The ancient city of Tokyo; Tokyo the city of the future – this contradiction is at the heart of an appeal which continues to make Tokyo an exciting global destination. The Japanese ability to simultaneously occupy seemingly different millennia with such energy and soul captivates the first time visitor. The city dazzles with futuristic architecture, shops and museums and yet tucked away in quiet spaces, are temples, shrines and ancient stone deities. Within the city there are spacious leafy parklands only a short walk from the city’s buzzing central nervous system, the Tokyo Metro.
One of the most romantic, evocative places to stay in Tokyo is the five star Hotel Chinzanso to the north of the city. The hotel has been built on the site of the Camellia Hills, an inspirational playground to poets and artists as long as 700 years ago. The vast parkland around the hotel was originally planted out in the Meiji period of 1800s and now contains thousands of tree species. With the traditional glamor of grand country house, a stay here feels more like a rural getaway in a more leisurely era. If it weren’t for the cityscape beckoning beyond this sanctuary you could forget you were in the middle of one of the great cities of the world.
At the Hotel Chinzano there is a quiet luxury, evident in its garden setting, the sumptuous rooms, comfortable lounges, bars and library. Hot spring water is piped directly in the hotel spa, Yu, the most extensive in Tokyo.
There are twelve top quality Western and Japanese restaurant choices within the hotel complex. Fascinating themed walks through the park mean you can stroll at your leisure via a river, waterfall, carp pond and a thousand year old pagoda, to a selection of unique eateries. For a traditional dish of soba noodles there is the old ryokan Much-an nestled among trees, straight out of a Japanese fairy story. An historic teahouse Chu-an specializes in sushi and tea ceremonies. Also in the garden setting are two kaiseki or Japanese haute cuisine restaurants, the stunningly minimal Ryotei Kinsui and quirky Mokushundo specialising in iron kettle grill cooking. The menus of these garden restaurants are created in response to seasonal changes mirrored in the garden itself – elegant camellias bloom in winter, frothy cherry blossoms line the banks of the Kanda River in spring, fireflies sparkle in summer foliage which turns to autumn gold.
Outside the gates the world awaits – that is Tokyo, the shopping capital of the world. This city has taken shopping, especially for fashion, to another level. Here there are whole districts dedicated to a particular demographic group and ‘a look’. The young and daring strut their stuff at Harajuku, the cutting edge fashionista’s go to Shibuyu, while the more mature head to Sugamo. This is just the tip of a vast mountain of consumer possibilities. You could spend your entire vacation navigating the maze of Roppongi Hills mega mall and others of similar dimensions. Then there is the shopping gold standard, Ginza. For decades designers have come here to establish an Asian presence. During the weekends the city thoughtfully turns off the traffic in Chuo St and there is nothing between you and your Gucci, Chanel, Armani, Louis Vuitton and Prada.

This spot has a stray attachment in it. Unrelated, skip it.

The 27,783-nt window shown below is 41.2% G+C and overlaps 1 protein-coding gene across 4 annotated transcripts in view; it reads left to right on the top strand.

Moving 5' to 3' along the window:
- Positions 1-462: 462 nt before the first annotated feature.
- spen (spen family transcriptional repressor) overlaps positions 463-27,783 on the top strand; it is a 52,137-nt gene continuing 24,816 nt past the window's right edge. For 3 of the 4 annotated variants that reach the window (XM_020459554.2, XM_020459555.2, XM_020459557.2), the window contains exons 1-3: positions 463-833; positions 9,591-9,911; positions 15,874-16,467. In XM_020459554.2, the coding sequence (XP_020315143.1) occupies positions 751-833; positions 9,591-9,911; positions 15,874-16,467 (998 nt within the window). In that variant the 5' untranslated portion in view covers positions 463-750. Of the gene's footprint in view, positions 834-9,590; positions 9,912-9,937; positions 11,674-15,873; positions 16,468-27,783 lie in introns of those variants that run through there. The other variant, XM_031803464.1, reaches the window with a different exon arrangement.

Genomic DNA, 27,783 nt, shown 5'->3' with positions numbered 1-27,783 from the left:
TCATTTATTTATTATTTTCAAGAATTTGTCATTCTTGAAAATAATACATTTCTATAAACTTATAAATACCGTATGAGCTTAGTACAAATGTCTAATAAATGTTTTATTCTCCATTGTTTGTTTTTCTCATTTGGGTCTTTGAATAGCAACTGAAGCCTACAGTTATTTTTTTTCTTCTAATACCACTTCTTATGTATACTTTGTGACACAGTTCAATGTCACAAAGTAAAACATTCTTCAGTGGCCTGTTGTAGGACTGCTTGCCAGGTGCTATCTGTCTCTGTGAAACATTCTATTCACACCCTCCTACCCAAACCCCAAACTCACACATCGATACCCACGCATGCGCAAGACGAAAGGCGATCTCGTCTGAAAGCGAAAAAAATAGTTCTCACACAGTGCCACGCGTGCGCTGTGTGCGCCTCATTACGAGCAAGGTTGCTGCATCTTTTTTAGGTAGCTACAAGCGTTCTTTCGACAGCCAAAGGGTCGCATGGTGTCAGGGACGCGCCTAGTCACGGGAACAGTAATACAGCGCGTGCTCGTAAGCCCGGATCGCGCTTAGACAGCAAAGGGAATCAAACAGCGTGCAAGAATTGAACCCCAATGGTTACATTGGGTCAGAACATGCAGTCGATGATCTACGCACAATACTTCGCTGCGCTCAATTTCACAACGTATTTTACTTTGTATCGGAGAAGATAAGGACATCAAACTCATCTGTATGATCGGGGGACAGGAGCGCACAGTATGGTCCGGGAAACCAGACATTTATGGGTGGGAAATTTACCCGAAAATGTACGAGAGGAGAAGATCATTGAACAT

Whether you are just browsing or have a more serious intent, it really is a lovely way to spend the day. Many of the labels have created cafe spaces for shoppers so that you are able to sit up on the rooftop of the Chanel store sipping a glass of champagne at Le Jardin de Tweed, or to nibble on a chocolate delicacy at Maison Hermes, Le Cafe. For a more Japanese option try the range of luxury teas served at the pearl specialist’s Mikimoto Lounge. The great Tokyo department store dynasty Mitsukoshi has a store here with a foodie’s paradise in the basement.
Tokyo is also rich with museums and art galleries. Some of the highlights are the unmissable Tokyo National Museum in Ueno Park with the largest selection of Japanese artifacts in the world. The Mori Museum in the Roppongi Hills tower has the latest in modern art and hosts late night shows.
To see Tokyo as it was centuries ago, check out the Edo-Tokyo Museum. The fascinating Japan Folk Arts Museum is dedicated to ‘the beauty of the everyday object’ and features mass produced textiles, ceramics and other handmade items. If you are inspired by the exhibits and want to buy gifts or souvenirs there are a number of arts and crafts specialists within the city. Fujii Torii is one of the best dealers in arts, crafts and antiquities. The generation of craftspeople creating these objects are sadly taking their knowledge and artistry with them when they die. These extraordinary delicately wrought pieces of lacquer ware and enameling are a touchstone to the traditions of the ancient city of Tokyo, the city of tomorrow.
No matter what your interests are you will be sure to find something to occupy yourself in the fabulous metropolis of Tokyo.
What needs to be added to our ‘Tokyo at its best list’?